Re: Bottom Hand Torque
I don't understand the mechanics of bottom hand torque. If the front shoulder is pulling the bottom hand (and the bat) forward with the body rotation, isn't the front arm fully extended back to the catcher and the back hand already as far back as it can extend? How can you push back even more to get this torque? Or, once the bat is getting close to the plate, does that create some slack in the lead arm so that the bottom hand can be pushed backward to get the torque?
BHT is not the easiest concept to get. I still lose the feeling of it in my swing sometimes.
At the start of the swing (right handed), the left shoulder is pointing somewhere between the pitcher and secondbaseman. As the shoulders turn into the pitch, the lead shoulder turns across the infield, pulling the lead arm and the bat into and through the swing plane. Through the first 90 degrees of turn this pull advances the bat/hands around toward the ball (circular hand path, circling forward). Once the shoulders pass square with the field (body fully open to 2nd base/pitcher), the lead shoulder is moving backward from the field and the back hip and top hand are moving toward the pitcher/field. At this point the lead arm is essentially pulling the bat handle back while the top hand (elbow still kept in against the ribs) is acting as an oar lock - providing a pivot point for the bottom hand to torque against - bottom hand torque. The forward motion of the back hip actually pushes the top hand forward, but it is not the arm or hand that pushes, the hips just advance the hands.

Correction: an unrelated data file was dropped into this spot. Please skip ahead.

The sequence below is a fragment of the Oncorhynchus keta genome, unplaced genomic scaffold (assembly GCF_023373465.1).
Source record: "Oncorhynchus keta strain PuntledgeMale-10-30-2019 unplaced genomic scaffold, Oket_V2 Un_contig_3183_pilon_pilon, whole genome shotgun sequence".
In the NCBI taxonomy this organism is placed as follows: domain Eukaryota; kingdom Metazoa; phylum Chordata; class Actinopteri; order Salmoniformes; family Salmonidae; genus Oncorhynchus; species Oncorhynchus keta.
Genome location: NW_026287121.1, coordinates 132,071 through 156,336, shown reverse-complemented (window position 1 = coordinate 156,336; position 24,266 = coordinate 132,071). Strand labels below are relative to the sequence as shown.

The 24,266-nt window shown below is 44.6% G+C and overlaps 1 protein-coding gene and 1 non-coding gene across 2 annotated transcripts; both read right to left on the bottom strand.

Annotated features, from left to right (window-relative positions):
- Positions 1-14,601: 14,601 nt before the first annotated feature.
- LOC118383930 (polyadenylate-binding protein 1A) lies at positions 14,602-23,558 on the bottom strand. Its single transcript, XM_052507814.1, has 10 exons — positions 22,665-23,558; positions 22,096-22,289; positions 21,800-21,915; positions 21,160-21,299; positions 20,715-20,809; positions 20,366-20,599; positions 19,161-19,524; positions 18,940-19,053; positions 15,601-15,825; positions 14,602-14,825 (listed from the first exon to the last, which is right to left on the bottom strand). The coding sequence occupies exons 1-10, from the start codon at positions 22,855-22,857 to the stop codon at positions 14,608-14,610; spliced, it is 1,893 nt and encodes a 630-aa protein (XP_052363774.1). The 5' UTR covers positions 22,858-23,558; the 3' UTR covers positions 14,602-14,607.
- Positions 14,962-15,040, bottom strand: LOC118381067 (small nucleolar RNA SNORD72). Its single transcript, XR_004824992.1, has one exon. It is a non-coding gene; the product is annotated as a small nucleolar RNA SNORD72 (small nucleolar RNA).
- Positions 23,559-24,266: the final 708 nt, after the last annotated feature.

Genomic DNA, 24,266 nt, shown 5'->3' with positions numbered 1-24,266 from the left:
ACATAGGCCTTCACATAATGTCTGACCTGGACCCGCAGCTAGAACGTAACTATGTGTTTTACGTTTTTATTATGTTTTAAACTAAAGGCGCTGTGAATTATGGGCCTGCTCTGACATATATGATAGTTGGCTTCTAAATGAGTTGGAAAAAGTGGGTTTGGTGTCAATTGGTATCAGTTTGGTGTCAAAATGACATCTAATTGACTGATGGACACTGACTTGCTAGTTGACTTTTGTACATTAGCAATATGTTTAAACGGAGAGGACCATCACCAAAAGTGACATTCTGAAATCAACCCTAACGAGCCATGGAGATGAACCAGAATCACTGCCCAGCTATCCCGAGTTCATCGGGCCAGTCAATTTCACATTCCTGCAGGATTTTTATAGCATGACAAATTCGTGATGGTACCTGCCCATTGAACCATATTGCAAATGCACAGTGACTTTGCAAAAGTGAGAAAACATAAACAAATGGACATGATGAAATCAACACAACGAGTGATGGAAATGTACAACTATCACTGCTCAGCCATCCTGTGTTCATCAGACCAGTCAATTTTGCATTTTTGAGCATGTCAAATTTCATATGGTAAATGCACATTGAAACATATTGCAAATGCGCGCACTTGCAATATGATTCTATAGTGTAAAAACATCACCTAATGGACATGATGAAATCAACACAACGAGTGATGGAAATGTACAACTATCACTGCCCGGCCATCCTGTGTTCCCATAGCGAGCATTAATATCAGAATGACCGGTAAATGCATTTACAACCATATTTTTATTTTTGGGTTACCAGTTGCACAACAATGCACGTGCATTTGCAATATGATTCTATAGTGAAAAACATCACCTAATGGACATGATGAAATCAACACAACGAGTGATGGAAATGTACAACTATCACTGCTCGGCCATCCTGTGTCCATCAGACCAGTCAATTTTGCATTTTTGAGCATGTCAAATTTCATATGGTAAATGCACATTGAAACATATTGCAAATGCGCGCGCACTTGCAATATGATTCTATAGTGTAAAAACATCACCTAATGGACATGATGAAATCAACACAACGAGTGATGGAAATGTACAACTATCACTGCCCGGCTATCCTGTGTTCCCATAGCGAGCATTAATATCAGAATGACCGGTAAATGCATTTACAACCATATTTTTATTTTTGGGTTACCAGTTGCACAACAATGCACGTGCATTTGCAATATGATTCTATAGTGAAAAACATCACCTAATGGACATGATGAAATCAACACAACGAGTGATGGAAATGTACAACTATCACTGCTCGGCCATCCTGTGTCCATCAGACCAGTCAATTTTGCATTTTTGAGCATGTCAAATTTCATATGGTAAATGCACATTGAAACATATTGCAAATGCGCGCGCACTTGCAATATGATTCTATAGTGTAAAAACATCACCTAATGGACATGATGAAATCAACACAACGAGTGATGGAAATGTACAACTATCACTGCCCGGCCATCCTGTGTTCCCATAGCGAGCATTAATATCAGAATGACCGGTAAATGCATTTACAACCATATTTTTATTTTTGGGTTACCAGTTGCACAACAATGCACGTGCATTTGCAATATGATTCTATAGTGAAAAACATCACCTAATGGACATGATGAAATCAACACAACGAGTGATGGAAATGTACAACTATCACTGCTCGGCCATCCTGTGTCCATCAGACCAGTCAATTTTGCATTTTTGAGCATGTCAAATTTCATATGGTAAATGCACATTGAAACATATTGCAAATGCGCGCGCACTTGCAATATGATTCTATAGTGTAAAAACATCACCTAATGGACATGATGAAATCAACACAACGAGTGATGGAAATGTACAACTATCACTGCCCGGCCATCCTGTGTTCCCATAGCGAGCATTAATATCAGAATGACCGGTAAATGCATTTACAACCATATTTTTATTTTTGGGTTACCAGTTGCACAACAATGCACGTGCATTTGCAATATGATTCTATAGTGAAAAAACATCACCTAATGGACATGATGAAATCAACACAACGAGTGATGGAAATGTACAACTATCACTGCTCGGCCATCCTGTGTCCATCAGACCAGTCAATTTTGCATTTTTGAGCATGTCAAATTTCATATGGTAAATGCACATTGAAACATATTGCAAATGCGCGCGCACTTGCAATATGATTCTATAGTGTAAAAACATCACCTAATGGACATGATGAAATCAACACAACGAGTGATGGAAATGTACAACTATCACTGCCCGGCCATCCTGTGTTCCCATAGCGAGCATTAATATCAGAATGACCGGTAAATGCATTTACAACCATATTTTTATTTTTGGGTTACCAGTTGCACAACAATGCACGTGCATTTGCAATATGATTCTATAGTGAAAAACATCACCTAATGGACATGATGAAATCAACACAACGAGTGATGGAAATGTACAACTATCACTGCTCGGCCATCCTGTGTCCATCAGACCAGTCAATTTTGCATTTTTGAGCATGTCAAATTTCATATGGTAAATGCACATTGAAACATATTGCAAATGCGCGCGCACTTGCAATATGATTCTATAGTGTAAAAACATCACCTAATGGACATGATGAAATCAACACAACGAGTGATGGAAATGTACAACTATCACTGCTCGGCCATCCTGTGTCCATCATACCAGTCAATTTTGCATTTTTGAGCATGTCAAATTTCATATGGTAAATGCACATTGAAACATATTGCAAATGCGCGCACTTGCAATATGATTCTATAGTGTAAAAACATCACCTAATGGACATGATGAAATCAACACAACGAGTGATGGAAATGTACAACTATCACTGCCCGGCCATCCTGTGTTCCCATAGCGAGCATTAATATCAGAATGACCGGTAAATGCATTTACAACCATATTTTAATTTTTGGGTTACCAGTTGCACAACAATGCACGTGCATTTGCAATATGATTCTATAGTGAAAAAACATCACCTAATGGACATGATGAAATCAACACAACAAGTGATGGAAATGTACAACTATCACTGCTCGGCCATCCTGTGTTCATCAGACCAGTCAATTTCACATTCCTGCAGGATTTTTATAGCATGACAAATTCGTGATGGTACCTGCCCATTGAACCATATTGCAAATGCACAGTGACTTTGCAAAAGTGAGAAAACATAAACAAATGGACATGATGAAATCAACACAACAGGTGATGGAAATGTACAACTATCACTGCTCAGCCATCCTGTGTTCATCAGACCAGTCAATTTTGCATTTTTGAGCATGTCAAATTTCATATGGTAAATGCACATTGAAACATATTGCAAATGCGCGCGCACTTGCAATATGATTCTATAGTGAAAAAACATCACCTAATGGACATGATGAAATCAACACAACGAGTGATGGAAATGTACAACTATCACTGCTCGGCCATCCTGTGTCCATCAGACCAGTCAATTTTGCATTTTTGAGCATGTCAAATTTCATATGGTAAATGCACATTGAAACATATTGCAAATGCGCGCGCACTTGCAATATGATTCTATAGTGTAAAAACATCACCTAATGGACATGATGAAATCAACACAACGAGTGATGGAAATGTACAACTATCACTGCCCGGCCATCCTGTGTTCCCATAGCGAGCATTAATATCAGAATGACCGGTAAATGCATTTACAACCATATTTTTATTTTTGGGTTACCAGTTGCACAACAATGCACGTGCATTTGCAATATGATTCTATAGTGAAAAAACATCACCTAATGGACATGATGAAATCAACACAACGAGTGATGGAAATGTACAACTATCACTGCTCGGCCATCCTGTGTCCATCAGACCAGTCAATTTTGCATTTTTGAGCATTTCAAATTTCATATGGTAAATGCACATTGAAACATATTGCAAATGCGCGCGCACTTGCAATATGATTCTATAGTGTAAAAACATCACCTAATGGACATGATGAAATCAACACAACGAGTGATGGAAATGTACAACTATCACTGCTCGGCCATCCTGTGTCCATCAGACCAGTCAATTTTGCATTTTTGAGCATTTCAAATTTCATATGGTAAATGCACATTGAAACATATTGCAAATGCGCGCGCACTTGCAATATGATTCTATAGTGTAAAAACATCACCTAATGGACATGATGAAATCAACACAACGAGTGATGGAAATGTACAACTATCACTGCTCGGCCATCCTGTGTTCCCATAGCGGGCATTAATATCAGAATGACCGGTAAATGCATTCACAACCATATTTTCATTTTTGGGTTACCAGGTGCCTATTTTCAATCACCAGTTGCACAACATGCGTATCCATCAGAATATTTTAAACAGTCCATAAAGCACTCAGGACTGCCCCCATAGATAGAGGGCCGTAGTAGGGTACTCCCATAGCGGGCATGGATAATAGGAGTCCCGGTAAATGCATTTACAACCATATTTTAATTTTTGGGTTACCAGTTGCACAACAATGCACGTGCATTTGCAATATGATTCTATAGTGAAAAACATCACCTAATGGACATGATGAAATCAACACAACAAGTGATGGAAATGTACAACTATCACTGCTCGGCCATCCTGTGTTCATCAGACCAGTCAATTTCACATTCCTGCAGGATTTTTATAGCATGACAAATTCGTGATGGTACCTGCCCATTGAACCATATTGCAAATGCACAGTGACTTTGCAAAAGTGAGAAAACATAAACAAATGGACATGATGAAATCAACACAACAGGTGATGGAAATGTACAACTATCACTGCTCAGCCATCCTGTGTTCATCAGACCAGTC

Hope that helps. It does work if you turn all the way through the swing and don't push your hands forward.
Hope that helps.
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